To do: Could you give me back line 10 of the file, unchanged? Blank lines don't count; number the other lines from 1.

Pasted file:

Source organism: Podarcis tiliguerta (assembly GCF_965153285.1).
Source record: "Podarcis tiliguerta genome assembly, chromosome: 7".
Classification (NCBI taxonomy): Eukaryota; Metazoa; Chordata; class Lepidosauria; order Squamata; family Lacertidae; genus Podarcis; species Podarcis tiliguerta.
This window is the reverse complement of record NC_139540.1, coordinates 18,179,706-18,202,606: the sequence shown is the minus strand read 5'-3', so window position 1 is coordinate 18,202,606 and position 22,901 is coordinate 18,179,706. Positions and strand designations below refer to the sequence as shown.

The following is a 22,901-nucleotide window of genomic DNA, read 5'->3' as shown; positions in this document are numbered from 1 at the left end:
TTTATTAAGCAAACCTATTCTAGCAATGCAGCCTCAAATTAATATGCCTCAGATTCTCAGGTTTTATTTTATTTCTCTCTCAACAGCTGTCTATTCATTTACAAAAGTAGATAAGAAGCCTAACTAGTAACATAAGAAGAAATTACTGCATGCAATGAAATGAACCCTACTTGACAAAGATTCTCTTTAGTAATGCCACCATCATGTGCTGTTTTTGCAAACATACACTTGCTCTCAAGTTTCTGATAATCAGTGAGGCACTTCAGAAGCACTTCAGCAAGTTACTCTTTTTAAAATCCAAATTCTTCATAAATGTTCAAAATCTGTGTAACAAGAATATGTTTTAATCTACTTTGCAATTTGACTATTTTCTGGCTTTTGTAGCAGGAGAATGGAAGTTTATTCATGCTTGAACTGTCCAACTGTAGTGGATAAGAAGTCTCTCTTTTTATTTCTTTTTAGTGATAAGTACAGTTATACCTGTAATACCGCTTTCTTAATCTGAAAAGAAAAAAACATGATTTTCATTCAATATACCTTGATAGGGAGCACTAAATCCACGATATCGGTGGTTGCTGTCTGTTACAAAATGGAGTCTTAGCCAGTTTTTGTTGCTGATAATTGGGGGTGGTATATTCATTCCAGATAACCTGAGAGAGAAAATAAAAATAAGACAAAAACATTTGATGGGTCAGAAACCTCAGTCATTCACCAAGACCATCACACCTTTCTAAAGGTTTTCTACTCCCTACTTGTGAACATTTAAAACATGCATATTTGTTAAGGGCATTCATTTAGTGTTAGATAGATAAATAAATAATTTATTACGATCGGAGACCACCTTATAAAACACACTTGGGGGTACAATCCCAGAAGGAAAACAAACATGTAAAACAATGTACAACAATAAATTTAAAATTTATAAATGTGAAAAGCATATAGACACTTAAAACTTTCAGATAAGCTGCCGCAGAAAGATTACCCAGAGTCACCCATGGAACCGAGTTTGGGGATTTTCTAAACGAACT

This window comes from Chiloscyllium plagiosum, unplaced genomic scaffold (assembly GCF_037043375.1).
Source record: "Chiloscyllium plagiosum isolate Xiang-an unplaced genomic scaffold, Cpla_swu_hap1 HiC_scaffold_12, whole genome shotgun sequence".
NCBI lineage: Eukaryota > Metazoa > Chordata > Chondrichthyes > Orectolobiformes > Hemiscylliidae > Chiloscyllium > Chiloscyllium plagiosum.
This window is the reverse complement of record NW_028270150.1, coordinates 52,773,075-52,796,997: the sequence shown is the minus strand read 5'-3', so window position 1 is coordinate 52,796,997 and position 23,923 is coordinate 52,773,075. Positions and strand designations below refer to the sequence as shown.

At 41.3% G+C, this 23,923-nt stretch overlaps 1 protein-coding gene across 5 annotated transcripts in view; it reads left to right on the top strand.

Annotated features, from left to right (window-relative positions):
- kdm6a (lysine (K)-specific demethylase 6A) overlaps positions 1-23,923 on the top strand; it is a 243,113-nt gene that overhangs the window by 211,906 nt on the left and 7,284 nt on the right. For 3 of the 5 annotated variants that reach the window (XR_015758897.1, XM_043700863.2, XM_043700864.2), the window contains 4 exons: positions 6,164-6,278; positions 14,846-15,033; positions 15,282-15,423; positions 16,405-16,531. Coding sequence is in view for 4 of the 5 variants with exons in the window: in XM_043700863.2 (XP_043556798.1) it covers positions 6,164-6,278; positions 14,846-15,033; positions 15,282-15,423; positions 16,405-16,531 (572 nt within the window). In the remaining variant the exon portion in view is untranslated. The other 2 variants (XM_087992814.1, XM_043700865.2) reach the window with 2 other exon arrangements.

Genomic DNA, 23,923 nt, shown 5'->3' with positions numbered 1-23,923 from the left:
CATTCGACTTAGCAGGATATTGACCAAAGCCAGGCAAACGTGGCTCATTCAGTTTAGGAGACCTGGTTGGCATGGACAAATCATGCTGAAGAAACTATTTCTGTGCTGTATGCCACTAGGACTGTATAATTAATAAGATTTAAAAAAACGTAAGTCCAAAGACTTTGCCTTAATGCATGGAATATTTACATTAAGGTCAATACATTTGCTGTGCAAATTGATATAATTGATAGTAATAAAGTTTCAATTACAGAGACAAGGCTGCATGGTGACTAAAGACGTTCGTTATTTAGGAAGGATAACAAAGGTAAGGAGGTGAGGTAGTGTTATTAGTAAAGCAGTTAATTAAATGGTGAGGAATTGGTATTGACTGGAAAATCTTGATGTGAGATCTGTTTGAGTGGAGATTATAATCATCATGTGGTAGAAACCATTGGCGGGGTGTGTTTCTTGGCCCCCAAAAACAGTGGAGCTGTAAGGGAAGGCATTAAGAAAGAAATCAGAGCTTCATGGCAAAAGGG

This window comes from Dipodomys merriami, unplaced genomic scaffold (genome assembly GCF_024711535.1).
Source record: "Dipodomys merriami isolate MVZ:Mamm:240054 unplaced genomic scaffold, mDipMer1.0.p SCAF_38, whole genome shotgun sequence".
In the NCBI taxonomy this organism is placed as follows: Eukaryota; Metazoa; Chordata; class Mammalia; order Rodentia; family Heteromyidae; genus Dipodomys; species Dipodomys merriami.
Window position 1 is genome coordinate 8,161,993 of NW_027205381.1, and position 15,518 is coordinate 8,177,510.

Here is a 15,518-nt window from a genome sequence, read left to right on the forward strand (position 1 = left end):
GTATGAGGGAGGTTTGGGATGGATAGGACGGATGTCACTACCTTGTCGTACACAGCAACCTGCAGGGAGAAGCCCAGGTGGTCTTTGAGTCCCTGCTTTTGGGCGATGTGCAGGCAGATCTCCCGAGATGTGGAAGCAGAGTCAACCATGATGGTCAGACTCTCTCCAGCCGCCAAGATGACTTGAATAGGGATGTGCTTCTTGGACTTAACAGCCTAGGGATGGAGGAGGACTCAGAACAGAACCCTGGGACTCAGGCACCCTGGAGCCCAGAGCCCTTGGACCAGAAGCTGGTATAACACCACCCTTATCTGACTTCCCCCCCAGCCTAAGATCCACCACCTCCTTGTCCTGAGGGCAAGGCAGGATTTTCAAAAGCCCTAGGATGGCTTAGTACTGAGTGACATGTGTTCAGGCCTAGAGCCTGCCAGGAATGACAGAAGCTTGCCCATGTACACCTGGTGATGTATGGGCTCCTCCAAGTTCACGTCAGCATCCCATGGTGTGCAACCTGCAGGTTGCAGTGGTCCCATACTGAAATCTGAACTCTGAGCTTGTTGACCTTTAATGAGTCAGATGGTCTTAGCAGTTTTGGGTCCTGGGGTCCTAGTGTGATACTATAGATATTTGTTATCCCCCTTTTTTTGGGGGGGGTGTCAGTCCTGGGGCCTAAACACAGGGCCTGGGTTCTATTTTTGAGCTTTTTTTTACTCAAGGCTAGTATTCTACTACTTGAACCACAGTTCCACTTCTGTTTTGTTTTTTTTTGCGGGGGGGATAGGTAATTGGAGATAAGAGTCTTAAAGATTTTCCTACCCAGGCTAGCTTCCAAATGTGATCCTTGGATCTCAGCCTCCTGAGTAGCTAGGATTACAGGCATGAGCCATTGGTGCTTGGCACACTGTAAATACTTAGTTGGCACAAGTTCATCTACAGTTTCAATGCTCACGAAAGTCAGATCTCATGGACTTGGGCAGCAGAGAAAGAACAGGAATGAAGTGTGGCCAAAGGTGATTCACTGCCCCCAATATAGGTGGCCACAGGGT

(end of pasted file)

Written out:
This window is the reverse complement of record NW_028270150.1, coordinates 52,773,075-52,796,997: the sequence shown is the minus strand read 5'-3', so window position 1 is coordinate 52,796,997 and position 23,923 is coordinate 52,773,075. Positions and strand designations below refer to the sequence as shown.